I was about eight, my brother five and we were watching our Dad take the garbage cans to the curb for the waiting garbage truck. We were making fun, holding our noses and saying things like “those are stinky men” when our Dad, the kindest, gentlest of men rounded on us and spent the next few minutes scolding us for what he saw as disrespect.
I remember it as if it was yesterday and his words have been a touchstone for my career. “Respect the working man and the job he does”. Over time I amended that to “respect the working men and woman and the work they do”. I have interviewed thousands over the years and always remember to start with respect, correcting others along the way for saying things like “just a secretary” or “only a server”.
The extraordinary circumstances we find ourselves in these days have in some cases brought out the very best in our populace and equally the very worst. The disrespect shown the restaurant industry is astonishing. The lack of understanding of what the industry contributes economically is discouraging and the cavalier attitude towards hundreds of small businesses has been frustrating.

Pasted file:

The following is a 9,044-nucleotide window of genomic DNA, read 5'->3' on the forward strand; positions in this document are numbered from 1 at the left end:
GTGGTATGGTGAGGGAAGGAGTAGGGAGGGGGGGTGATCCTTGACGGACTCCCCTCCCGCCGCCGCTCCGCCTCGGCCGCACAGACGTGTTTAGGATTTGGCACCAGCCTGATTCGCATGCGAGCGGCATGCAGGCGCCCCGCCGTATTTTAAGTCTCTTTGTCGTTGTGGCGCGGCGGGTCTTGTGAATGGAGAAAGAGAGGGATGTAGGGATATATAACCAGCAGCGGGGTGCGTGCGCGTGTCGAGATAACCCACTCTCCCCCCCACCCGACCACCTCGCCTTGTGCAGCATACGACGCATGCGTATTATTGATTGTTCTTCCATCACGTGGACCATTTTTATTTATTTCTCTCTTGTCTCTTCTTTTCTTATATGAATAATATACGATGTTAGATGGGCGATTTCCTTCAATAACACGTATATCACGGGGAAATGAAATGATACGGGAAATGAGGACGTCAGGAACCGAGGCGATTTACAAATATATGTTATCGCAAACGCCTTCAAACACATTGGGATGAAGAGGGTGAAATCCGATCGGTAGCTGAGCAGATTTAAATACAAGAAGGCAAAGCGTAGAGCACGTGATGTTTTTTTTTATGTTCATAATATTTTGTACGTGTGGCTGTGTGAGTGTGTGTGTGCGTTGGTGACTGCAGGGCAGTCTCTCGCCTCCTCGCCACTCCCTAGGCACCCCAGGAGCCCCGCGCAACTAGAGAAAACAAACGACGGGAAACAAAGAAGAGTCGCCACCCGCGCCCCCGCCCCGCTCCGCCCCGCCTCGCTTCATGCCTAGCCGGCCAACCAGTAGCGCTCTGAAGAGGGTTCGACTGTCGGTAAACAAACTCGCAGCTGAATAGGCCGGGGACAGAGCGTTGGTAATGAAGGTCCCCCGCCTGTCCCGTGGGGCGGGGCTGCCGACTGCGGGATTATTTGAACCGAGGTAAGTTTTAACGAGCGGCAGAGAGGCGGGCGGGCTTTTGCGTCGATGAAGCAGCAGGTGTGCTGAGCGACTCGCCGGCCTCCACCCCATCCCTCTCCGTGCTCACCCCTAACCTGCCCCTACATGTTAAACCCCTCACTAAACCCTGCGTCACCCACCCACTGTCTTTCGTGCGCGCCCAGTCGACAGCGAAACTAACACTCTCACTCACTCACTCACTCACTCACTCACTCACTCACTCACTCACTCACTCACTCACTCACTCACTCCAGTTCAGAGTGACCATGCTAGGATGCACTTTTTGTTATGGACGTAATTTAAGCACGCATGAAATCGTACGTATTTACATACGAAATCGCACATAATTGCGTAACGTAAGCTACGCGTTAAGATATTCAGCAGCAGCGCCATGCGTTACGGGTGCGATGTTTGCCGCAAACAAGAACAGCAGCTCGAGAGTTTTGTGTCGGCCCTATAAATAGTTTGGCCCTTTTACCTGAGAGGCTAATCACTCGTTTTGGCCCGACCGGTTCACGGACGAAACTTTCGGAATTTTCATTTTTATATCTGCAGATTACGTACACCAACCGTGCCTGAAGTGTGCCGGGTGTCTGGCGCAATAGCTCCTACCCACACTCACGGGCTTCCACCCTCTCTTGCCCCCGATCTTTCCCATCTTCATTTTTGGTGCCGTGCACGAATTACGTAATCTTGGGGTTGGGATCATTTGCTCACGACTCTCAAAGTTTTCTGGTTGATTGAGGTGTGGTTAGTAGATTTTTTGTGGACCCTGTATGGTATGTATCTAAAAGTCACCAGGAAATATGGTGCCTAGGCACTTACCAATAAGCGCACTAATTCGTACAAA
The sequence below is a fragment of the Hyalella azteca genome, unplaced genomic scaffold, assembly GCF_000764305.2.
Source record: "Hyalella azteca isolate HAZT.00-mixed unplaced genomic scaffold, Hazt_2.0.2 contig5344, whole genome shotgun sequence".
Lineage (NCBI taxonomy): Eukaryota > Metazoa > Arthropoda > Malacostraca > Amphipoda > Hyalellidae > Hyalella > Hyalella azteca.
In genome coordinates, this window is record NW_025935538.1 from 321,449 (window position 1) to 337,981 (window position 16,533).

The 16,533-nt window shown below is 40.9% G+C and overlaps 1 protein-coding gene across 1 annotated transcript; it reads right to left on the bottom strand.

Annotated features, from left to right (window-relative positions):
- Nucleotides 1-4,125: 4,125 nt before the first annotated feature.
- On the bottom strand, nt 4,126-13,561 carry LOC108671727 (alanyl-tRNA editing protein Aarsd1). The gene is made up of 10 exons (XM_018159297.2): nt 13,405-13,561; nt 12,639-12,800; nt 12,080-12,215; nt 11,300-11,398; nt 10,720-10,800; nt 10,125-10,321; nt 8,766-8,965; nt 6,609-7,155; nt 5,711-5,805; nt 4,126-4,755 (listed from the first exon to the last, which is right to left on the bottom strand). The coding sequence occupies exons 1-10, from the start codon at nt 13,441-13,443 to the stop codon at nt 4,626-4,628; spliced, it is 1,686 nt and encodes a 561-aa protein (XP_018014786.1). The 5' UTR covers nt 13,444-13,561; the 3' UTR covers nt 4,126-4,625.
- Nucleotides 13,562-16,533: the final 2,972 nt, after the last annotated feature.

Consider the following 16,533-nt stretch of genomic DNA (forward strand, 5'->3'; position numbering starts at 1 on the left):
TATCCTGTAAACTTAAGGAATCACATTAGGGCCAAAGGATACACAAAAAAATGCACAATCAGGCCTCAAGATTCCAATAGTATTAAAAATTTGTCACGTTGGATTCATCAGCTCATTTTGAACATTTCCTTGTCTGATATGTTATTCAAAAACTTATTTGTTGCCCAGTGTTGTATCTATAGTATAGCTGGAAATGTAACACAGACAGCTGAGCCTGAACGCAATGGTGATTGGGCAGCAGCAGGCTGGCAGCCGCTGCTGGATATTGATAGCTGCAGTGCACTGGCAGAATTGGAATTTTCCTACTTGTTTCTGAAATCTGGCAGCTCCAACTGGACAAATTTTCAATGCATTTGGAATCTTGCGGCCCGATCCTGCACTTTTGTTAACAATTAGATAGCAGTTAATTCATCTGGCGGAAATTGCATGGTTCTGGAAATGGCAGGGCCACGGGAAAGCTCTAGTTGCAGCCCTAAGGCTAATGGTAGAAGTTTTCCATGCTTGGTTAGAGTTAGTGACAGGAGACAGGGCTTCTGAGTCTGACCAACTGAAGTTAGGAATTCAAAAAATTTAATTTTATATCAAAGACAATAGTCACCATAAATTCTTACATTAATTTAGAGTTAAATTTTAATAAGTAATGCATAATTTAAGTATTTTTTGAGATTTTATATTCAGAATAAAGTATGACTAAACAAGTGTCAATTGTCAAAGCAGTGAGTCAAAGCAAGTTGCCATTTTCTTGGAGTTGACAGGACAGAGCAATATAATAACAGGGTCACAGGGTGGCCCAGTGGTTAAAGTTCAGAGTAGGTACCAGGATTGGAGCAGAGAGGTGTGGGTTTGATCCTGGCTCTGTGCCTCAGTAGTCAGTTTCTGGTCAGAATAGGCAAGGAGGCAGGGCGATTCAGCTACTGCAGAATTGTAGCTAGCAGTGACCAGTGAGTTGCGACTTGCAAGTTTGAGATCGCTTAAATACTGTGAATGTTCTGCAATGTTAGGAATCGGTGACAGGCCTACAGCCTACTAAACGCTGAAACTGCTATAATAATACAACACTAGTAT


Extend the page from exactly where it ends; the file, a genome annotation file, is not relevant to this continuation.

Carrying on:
The restaurant business in Nova Scotia employed over 30,000 people in April 2020 and lost almost 25,000 jobs immediately. Despite retooling and onerous regulations things are still dire for the industry. My surprise was the reaction by politicians and the public. It was like these jobs; this industry itself was not important and didn’t deserve respect.
Is it because we go to restaurants to be entertained? Is it because we are “served”? What ever the reason it is disheartening especially given how much the industry contributes in direct employment and indirect through their suppliers.
Everyone has had to sacrifice during the Great Pause but it diminishes us all when we disrespect working men and women and the job they do.